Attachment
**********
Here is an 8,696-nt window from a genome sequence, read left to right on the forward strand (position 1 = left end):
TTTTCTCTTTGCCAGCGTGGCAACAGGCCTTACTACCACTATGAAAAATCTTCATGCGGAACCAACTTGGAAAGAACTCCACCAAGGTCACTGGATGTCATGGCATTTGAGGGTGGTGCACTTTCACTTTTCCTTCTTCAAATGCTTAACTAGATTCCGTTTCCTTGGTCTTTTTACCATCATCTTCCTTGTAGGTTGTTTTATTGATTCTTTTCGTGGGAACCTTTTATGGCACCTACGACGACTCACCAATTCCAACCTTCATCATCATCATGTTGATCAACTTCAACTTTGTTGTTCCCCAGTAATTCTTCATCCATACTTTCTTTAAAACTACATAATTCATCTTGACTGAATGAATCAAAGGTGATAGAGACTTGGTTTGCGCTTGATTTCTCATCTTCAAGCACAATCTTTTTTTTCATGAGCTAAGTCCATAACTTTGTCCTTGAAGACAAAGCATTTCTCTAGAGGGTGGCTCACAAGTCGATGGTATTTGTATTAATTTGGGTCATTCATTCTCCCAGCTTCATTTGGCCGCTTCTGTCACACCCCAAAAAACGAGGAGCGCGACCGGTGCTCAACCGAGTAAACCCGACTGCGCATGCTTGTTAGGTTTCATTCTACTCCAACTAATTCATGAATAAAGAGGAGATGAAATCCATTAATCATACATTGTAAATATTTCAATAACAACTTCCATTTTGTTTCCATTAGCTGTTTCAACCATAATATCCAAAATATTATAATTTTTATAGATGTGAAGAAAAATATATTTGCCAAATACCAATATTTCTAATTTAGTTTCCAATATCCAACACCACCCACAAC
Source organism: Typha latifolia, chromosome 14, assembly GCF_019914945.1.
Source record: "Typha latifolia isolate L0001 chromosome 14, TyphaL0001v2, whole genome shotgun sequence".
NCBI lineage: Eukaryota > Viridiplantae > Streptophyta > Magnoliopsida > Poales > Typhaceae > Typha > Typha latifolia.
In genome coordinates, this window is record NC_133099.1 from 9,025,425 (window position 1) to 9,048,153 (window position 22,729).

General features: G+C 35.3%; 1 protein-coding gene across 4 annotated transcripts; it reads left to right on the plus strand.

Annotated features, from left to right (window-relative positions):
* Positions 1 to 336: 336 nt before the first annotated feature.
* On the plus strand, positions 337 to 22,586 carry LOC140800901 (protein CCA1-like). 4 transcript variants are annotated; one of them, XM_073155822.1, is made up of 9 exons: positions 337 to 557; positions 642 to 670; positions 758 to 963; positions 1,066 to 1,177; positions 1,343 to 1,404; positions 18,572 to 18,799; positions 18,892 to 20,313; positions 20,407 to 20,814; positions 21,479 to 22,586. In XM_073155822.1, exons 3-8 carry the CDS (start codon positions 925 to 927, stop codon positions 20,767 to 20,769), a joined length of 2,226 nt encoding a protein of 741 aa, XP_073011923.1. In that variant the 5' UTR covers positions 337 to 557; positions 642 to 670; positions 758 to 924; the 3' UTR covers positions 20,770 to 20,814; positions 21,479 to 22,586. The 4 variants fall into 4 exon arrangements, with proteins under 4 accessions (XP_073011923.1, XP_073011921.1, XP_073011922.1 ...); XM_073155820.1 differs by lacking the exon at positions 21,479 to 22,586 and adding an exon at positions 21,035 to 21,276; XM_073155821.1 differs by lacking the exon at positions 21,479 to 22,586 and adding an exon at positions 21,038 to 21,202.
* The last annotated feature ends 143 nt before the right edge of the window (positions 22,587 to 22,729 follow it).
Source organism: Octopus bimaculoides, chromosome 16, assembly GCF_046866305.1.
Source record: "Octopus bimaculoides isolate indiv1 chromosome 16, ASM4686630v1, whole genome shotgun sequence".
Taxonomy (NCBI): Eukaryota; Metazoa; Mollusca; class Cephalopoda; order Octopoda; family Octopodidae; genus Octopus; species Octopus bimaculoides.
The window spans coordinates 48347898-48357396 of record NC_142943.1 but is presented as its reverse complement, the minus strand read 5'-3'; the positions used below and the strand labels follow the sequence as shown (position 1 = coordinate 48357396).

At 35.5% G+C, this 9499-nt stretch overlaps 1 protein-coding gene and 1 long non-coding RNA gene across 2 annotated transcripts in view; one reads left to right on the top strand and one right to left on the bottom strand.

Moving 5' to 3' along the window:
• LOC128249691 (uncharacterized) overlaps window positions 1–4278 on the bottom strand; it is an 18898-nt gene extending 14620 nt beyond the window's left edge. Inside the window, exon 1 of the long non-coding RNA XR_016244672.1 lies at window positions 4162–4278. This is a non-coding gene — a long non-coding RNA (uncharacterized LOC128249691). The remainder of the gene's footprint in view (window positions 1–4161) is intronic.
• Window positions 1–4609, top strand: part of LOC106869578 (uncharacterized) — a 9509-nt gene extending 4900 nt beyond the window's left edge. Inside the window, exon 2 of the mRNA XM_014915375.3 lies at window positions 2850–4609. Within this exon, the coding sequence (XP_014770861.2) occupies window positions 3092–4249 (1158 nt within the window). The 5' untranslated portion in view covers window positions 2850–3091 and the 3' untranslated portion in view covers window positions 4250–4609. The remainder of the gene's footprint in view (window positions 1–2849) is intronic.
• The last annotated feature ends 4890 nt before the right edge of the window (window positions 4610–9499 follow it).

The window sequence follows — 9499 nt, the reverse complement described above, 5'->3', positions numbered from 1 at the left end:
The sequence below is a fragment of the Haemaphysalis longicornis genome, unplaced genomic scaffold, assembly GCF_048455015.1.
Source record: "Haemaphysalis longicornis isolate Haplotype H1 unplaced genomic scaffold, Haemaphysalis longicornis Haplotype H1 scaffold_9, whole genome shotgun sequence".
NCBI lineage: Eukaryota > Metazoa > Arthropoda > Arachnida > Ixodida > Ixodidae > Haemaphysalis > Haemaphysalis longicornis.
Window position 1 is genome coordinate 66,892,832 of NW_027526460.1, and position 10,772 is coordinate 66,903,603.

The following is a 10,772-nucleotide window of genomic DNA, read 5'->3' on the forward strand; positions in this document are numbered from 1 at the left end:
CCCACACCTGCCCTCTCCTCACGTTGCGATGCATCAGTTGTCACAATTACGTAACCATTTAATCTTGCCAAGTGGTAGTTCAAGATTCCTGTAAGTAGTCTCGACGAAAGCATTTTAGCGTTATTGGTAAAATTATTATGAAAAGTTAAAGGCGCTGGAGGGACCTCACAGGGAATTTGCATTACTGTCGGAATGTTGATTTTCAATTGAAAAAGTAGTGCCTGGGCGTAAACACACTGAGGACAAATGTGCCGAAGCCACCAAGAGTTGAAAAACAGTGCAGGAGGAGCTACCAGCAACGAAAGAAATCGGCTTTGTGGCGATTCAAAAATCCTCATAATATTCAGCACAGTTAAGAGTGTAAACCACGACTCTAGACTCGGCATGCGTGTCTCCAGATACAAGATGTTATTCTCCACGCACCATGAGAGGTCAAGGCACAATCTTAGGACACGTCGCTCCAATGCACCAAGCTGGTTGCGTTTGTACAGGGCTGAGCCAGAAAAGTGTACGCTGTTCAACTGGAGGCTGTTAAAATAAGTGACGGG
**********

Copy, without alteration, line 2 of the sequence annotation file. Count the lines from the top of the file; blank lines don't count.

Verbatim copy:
TTTTCTCTTTGCCAGCGTGGCAACAGGCCTTACTACCACTATGAAAAATCTTCATGCGGAACCAACTTGGAAAGAACTCCACCAAGGTCACTGGATGTCATGGCATTTGAGGGTGGTGCACTTTCACTTTTCCTTCTTCAAATGCTTAACTAGATTCCGTTTCCTTGGTCTTTTTACCATCATCTTCCTTGTAGGTTGTTTTATTGATTCTTTTCGTGGGAACCTTTTATGGCACCTACGACGACTCACCAATTCCAACCTTCATCATCATCATGTTGATCAACTTCAACTTTGTTGTTCCCCAGTAATTCTTCATCCATACTTTCTTTAAAACTACATAATTCATCTTGACTGAATGAATCAAAGGTGATAGAGACTTGGTTTGCGCTTGATTTCTCATCTTCAAGCACAATCTTTTTTTTCATGAGCTAAGTCCATAACTTTGTCCTTGAAGACAAAGCATTTCTCTAGAGGGTGGCTCACAAGTCGATGGTATTTGTATTAATTTGGGTCATTCATTCTCCCAGCTTCATTTGGCCGCTTCTGTCACACCCCAAAAAACGAGGAGCGCGACCGGTGCTCAACCGAGTAAACCCGACTGCGCATGCTTGTTAGGTTTCATTCTACTCCAACTAATTCATGAATAAAGAGGAGATGAAATCCATTAATCATACATTGTAAATATTTCAATAACAACTTCCATTTTGTTTCCATTAGCTGTTTCAACCATAATATCCAAAATATTATAATTTTTATAGATGTGAAGAAAAATATATTTGCCAAATACCAATATTTCTAATTTAGTTTCCAATATCCAACACCACCCACAAC